One early implementation of a Linux tablet was the ProGear by FrontPath. The ProGear used a Transmeta chip and a resistive digitizer. The ProGear initially came with a version of Slackware Linux, but could later be bought with Windows 98. Because these computers are general purpose IBM PC compatible machines, they can run many different operating systems. However, the device is no longer for sale and FrontPath has ceased operations. It is important to note that many touch screen sub-notebook computers can run any of several Linux distributions with little customization.
X.org now supports screen rotation and tablet input through Wacom drivers, and handwriting recognition software from both the Qt-based Qtopia and GTK+-based Internet Tablet OS provide promising free and open source systems for future development.
Open source note taking software in Linux includes applications such as Xournal (which supports PDF file annotation), Gournal (a Gnome based note taking application), and the Java-based Jarnal (which supports handwriting recognition as a built-in function). Before the advent of the aforementioned software, many users had to rely on on-screen keyboards and alternative text input methods like Dasher. There is a stand alone handwriting recognition program available, CellWriter, which requires users to write letters separately in a grid.
A number of Linux based OS projects are dedicated to tablet PCs. Since all these are open source, they are freely available and can be run or ported to devices that conform to the tablet PC design. Maemo (rebranded MeeGo in 2010), a Debian Linux based graphical user environment, was developed for the Nokia Internet Tablet devices (770, N800, N810 & N900). It is currently in generation 5, and has a vast array of applications available in both official and user supported repositories. The Ubuntu Netbook Remix edition, as well as the Intel sponsored Moblin project, both have touchscreen support integrated into their user interfaces. Canonical has hinted at better supporting tablets with the Unity UI for Ubuntu 10.10.
TabletKiosk currently offers a hybrid digitizer / touch device running openSUSE Linux. It is the first device with this feature to support Linux.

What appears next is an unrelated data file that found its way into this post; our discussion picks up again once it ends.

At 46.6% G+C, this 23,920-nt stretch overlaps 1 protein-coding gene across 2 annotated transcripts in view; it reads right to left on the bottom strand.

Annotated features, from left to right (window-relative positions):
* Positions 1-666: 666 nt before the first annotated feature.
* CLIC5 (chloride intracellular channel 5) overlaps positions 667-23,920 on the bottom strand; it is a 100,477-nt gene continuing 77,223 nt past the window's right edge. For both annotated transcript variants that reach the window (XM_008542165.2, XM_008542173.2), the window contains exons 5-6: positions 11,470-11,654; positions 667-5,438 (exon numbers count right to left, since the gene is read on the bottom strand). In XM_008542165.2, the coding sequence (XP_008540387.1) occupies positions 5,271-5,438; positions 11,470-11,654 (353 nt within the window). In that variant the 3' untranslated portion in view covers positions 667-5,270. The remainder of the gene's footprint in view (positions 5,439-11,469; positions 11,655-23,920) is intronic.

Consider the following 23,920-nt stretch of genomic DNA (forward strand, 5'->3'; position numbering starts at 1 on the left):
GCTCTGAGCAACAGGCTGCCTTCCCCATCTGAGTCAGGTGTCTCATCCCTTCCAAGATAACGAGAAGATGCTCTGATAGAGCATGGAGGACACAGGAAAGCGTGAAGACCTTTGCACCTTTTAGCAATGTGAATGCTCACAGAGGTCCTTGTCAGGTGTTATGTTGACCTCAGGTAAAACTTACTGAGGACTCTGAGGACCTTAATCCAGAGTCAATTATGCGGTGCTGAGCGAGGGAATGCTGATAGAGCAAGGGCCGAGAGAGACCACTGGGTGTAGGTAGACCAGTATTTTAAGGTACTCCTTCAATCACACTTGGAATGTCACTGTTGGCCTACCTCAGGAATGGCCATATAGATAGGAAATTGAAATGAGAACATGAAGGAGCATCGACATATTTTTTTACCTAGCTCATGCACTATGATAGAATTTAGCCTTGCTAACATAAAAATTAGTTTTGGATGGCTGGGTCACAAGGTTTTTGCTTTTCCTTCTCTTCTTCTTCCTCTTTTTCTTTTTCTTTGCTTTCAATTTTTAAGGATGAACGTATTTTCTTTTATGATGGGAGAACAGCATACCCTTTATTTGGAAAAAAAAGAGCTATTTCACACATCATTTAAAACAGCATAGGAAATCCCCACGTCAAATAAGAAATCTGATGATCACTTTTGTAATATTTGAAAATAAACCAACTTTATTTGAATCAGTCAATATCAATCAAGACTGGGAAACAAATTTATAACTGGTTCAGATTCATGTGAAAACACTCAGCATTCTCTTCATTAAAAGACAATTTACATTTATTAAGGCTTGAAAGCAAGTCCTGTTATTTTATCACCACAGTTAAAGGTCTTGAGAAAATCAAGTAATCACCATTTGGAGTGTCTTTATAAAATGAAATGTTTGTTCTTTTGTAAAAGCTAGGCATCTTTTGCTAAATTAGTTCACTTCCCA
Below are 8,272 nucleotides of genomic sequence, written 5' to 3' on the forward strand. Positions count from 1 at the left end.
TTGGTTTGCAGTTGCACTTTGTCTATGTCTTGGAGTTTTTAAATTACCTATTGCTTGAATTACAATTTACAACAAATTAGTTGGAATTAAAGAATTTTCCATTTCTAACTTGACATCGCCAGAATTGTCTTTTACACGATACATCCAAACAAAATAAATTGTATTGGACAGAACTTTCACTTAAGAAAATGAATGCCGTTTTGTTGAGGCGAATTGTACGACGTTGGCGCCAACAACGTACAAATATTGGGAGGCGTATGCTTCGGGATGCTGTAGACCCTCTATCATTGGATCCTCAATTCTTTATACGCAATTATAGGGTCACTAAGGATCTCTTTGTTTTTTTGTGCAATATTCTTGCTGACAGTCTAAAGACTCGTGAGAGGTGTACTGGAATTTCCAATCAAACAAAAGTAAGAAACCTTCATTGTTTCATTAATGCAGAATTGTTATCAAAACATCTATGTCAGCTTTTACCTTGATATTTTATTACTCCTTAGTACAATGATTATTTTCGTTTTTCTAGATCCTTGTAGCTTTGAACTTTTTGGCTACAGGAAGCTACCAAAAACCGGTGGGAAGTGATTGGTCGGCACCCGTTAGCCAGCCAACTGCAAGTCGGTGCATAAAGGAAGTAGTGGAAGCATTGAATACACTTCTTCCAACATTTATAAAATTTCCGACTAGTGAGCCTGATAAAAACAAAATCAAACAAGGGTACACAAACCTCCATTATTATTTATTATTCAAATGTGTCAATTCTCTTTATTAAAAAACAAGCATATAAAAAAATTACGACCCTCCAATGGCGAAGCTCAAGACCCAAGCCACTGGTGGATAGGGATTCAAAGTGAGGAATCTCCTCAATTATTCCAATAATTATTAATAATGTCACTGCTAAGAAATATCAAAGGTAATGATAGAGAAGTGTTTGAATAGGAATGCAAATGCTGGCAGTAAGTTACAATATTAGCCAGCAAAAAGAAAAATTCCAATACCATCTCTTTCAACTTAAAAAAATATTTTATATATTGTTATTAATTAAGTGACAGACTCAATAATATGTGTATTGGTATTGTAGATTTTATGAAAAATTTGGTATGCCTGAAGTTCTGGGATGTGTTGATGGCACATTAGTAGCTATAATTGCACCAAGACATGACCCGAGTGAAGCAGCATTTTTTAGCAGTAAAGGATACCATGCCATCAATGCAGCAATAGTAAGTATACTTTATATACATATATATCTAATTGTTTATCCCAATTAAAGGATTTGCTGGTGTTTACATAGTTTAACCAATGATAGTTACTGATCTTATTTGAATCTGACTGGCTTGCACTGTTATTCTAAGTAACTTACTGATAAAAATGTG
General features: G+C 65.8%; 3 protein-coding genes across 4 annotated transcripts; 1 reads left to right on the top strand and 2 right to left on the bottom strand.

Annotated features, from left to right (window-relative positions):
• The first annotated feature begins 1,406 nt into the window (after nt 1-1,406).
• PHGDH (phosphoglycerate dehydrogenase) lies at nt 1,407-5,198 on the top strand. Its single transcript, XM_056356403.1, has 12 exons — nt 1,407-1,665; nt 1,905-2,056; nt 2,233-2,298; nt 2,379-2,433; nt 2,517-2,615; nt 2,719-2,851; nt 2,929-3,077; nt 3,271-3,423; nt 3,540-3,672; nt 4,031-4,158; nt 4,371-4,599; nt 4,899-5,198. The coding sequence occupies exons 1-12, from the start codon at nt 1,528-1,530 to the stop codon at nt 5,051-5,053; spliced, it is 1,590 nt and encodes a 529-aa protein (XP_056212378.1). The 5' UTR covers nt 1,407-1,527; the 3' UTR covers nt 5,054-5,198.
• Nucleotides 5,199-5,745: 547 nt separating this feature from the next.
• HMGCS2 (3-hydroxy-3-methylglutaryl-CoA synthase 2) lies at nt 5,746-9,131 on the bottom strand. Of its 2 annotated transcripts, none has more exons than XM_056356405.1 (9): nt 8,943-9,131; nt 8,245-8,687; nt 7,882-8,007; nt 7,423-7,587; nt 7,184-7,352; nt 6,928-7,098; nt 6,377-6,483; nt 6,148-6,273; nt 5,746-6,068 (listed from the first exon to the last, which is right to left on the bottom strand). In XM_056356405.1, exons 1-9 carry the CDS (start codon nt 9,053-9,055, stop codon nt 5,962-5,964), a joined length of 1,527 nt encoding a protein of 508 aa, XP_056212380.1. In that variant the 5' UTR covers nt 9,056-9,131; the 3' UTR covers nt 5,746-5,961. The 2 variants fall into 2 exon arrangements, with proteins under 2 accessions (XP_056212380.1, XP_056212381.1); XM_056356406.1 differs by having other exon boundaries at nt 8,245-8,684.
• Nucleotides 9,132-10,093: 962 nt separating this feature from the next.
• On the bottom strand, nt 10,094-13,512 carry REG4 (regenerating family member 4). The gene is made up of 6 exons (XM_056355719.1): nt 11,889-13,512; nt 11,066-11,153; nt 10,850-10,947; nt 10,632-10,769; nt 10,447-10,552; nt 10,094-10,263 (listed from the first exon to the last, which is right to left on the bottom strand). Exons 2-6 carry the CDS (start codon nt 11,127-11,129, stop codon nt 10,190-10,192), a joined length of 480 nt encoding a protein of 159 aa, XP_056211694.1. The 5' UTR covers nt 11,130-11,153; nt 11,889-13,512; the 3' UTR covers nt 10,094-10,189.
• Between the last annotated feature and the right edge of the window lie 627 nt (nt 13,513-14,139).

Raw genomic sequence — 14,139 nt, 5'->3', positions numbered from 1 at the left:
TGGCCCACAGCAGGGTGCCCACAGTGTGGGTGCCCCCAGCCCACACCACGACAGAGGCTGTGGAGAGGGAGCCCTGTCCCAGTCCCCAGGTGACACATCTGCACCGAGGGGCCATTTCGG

Google's linux-based Android operating system has been targeted by manufacturers for the tablet space following its success on smartphones due to its open nature and support for low-cost ARM systems much like Apple's iOS. In 2010, there have been numerous announcements of such tablets. However, much of Android's tablet initiative comes from manufacturers as Google primarily focuses its development on smartphones and restricts the App Market from non-phone devices. There is, moreover, talk of tablet support from Google coming to its web-centric Chrome OS. Some vendors such as Motorola are delaying deployment of their tablet computers until 2011, after Android is reworked to include more tablet features.
Nokia entered the tablet space with the Nokia 770 running Maemo, a Debian-based Linux distribution custom-made for their Internet Tablet line. The product line continued with the N900 which is the first to add phone capabilities. Intel, following the launch of the UMPC, started the Mobile Internet Device initiative, which took the same hardware and combined it with a Linux operating system custom-built for portable tablets. Intel co-developed the lightweight Moblin operating system following the successful launch of the Atom CPU series on netbooks.
MeeGo is a new operating system developed by Intel and Nokia supports Netbooks, Smartphones and Tablet PCs. In 2010, Nokia and Intel combined the Maemo and Moblin projects to form MeeGo. The first[clarification needed] MeeGo powered tablet PC is the Neofonie WeTab. The WeTab uses an extended version of the MeeGo operating system called WeTab OS. WeTab OS adds runtimes for Android and Adobe AIR and provides a proprietary user interface optimized for the WeTab device.
the OLPC organization is developing a new version of the OLPC, strongly resembling a tablet computer, called the OLPC XO-3, running its "Sugar desktop environment", on top of a Linux kernel. Some people classify the original OLPC as a "personal computer", whether this will be true for the XO-3 remains to be seen.
 Apple OS X
Axiotron introduced the Modbook, a heavily modified Apple MacBook, Mac OS X-based tablet computer at Macworld in 2007. The Modbook used Apple's Inkwell for handwriting and gesture recognition, and used digitization hardware from Wacom. To get Mac OS X to talk to the digitizer on the integrated tablet, the Modbook was supplied with a third-party driver called TabletMagic. Wacom does not provide driver support for this device.
 Popular models
To compare various Tablet PCs, visit the Tablet PC comparison page.
 Screen size trends
Many Tablet PC makers have standardized on a 12" widescreen format, with a resolution of 1280x800 pixels. The Fujitsu T5010 has a larger 13.3" display, but still runs at the 1280x800 pixel resolution. The Acer TravelMate C300 has a 14.1" screen at 1024x768.
The 12" form factor is optimal for the power, size and weight considerations required for portability. Although there is some demand for larger Tablet PC screen sizes from consumers, larger screens add significant weight and bulk to Tablet PCs. They also require more power, therefore larger, heavier batteries or shorter battery life.
 Timeline of tablet PC history
The following timeline list gives some of the highlights of this history: